The bottom line for me is that if I am writing a story set in an alien or fictional world, the setting should be alien.  If my characters are humans from Earth, it should be something they at least notice, if not something they struggle to adapt to.  A second generation of humans who were born in that environment may not think of it as a big deal, but settlers would certainly notice.  Think about moving from one town, state or country to another here on Earth.  Even though you may still have a car and a house and the same clothing, there is still an adjustment period and an effort to adapt to the new environment, new laws, new food choices, new weather patterns.  We authors need to understand how the new environment impacts our characters. We need to understand how the characters react and respond to it.  And we need to describe for the readers — and ourselves — the parts of that environment which make the world different from our own.  Whether it is strange technology or topology, when I go back and edit I look for the things which make the environment unique and I try to focus the descriptive text on those aspects and on how those unique aspects impact the characters.  In my opinion, it makes the story richer, makes the characters more realistic and makes the setting important to the story and not just an afterthought.

What do you think? Whatever type of writing you do, how much time do you spend defining and describing the world in which the story takes place and how do you find ways to balance the description of the environment with the interaction between it and the characters?

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3 thoughts on “Setting Expectations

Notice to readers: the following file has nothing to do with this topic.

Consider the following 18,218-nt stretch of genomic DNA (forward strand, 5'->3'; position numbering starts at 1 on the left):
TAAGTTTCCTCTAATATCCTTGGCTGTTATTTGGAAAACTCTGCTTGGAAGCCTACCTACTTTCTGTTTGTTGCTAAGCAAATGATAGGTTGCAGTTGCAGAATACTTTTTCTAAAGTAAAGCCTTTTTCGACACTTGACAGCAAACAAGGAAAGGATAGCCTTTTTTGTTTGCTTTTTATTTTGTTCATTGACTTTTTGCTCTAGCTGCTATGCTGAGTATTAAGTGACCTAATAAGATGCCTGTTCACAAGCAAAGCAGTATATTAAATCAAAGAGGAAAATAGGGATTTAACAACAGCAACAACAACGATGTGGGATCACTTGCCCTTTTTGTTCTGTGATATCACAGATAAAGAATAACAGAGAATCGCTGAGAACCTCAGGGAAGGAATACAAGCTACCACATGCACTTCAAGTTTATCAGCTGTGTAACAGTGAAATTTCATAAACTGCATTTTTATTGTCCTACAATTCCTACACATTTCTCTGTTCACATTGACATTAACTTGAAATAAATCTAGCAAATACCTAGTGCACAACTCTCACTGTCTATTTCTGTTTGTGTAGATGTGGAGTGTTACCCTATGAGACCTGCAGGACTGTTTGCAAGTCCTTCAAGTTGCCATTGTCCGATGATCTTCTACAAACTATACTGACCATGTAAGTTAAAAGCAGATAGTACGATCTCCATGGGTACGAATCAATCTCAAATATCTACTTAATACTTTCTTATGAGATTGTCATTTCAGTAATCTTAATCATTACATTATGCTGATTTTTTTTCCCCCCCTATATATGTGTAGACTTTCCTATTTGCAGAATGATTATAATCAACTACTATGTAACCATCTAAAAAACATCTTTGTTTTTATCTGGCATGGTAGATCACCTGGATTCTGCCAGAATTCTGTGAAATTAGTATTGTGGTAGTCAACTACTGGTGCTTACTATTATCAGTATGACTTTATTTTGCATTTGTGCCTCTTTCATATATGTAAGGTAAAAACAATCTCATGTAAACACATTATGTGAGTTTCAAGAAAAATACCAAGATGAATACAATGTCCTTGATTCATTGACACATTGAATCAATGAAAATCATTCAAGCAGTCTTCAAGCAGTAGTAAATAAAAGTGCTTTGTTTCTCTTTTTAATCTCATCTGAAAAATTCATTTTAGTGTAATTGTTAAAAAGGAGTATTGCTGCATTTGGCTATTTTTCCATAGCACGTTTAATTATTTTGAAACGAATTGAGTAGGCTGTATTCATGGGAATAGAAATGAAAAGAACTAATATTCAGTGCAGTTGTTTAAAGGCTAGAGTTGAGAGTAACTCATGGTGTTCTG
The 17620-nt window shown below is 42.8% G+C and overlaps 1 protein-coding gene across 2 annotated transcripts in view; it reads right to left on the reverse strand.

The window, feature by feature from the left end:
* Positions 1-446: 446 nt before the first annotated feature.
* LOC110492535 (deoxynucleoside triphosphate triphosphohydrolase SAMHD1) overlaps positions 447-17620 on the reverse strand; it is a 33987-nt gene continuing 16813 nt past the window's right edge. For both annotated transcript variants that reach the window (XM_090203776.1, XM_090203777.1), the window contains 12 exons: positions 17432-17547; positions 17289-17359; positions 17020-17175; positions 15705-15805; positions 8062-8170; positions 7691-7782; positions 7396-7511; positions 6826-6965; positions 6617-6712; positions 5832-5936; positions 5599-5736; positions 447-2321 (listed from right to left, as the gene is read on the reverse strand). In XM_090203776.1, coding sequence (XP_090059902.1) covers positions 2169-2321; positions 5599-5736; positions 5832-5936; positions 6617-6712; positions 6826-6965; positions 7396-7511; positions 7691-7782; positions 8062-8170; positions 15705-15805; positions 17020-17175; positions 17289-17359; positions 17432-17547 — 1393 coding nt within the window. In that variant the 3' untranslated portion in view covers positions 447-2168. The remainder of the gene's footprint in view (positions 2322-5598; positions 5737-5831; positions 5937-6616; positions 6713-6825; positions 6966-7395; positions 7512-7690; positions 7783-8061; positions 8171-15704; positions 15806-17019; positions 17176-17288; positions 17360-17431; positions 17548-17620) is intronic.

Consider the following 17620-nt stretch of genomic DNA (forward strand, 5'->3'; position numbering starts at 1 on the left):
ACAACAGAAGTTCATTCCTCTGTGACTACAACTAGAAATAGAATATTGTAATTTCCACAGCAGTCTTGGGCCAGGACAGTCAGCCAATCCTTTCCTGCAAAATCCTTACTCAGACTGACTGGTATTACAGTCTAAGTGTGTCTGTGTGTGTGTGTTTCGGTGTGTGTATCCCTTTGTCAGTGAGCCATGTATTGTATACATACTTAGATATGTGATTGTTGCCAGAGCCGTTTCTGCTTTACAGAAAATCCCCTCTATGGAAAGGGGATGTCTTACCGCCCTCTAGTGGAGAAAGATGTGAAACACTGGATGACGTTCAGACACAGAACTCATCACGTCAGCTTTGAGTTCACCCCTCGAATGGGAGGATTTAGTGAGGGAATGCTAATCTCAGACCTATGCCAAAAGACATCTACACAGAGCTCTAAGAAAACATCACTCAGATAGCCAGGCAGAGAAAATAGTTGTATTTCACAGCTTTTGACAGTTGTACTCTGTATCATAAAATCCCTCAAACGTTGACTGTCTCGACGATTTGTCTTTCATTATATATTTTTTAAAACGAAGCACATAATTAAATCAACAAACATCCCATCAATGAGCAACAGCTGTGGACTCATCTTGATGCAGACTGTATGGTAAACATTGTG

1. I think just as writers have different preferences, so do readers. Personally, when I am reading a novel, I tend to focus and get absorbed by dialogue and plot development rather than setting. With that being said, setting is certainly important to me. Inevitably, the author of a good novel will paint a picture in my mind of the setting with utter clarity (without making me feel like I am slogging through mud to paint that picture). So, my long-winded answer from the perspective of a reader is that characters, plot, and setting are all vitally important. For some readers, we want to digest every nook and cranny of a setting. For others, we want it to be just as clear, but performed in the subconscious, if you will.

    For me, one of the challenges in describing an alien world is being consistent. When we write about a story on Earth, it is easy to remain consistent because we live here. It is a part of who we are. It becomes natural for our subconscious to handle the nuances of a familiar habitat. When we begin writing entire chapters about a planet or setting that is not like our own, it seems it would become increasingly more difficult to keep things straight (and consistent) because it goes against our natural thought processes.

    But, then again, I have never written science fiction or fantasy, so maybe this is easier to manage than I am making it out to be 😉

  2. There are those brilliant writers who establish a place with just one or two perfect descriptions that stay with the reader throughout reading the story.